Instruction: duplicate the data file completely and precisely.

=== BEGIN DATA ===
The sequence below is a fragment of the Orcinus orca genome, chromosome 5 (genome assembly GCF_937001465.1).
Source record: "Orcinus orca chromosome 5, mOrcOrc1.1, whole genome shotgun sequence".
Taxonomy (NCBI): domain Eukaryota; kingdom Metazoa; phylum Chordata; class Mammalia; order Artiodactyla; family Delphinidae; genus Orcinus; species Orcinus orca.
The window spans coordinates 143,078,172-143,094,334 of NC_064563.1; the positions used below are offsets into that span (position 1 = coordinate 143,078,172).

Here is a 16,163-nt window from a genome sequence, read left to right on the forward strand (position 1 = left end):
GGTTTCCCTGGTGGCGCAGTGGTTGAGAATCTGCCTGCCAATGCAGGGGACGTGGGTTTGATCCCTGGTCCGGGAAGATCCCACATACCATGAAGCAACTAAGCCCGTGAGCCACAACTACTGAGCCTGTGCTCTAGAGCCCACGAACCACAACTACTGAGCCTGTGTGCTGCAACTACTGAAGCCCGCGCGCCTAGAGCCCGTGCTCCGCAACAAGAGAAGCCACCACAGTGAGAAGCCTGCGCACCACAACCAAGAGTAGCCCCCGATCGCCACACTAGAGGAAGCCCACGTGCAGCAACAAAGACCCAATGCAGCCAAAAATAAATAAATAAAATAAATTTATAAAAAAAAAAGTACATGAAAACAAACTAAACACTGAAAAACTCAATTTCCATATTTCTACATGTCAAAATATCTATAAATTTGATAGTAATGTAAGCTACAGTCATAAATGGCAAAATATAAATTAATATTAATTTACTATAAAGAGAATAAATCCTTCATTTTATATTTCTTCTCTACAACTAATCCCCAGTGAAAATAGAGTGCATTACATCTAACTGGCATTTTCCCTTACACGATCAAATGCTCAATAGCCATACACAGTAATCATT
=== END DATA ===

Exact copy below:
The sequence below is a fragment of the Orcinus orca genome, chromosome 5 (genome assembly GCF_937001465.1).
Source record: "Orcinus orca chromosome 5, mOrcOrc1.1, whole genome shotgun sequence".
Taxonomy (NCBI): domain Eukaryota; kingdom Metazoa; phylum Chordata; class Mammalia; order Artiodactyla; family Delphinidae; genus Orcinus; species Orcinus orca.
The window spans coordinates 143,078,172-143,094,334 of NC_064563.1; the positions used below are offsets into that span (position 1 = coordinate 143,078,172).

Here is a 16,163-nt window from a genome sequence, read left to right on the forward strand (position 1 = left end):
GGTTTCCCTGGTGGCGCAGTGGTTGAGAATCTGCCTGCCAATGCAGGGGACGTGGGTTTGATCCCTGGTCCGGGAAGATCCCACATACCATGAAGCAACTAAGCCCGTGAGCCACAACTACTGAGCCTGTGCTCTAGAGCCCACGAACCACAACTACTGAGCCTGTGTGCTGCAACTACTGAAGCCCGCGCGCCTAGAGCCCGTGCTCCGCAACAAGAGAAGCCACCACAGTGAGAAGCCTGCGCACCACAACCAAGAGTAGCCCCCGATCGCCACACTAGAGGAAGCCCACGTGCAGCAACAAAGACCCAATGCAGCCAAAAATAAATAAATAAAATAAATTTATAAAAAAAAAAGTACATGAAAACAAACTAAACACTGAAAAACTCAATTTCCATATTTCTACATGTCAAAATATCTATAAATTTGATAGTAATGTAAGCTACAGTCATAAATGGCAAAATATAAATTAATATTAATTTACTATAAAGAGAATAAATCCTTCATTTTATATTTCTTCTCTACAACTAATCCCCAGTGAAAATAGAGTGCATTACATCTAACTGGCATTTTCCCTTACACGATCAAATGCTCAATAGCCATACACAGTAATCATT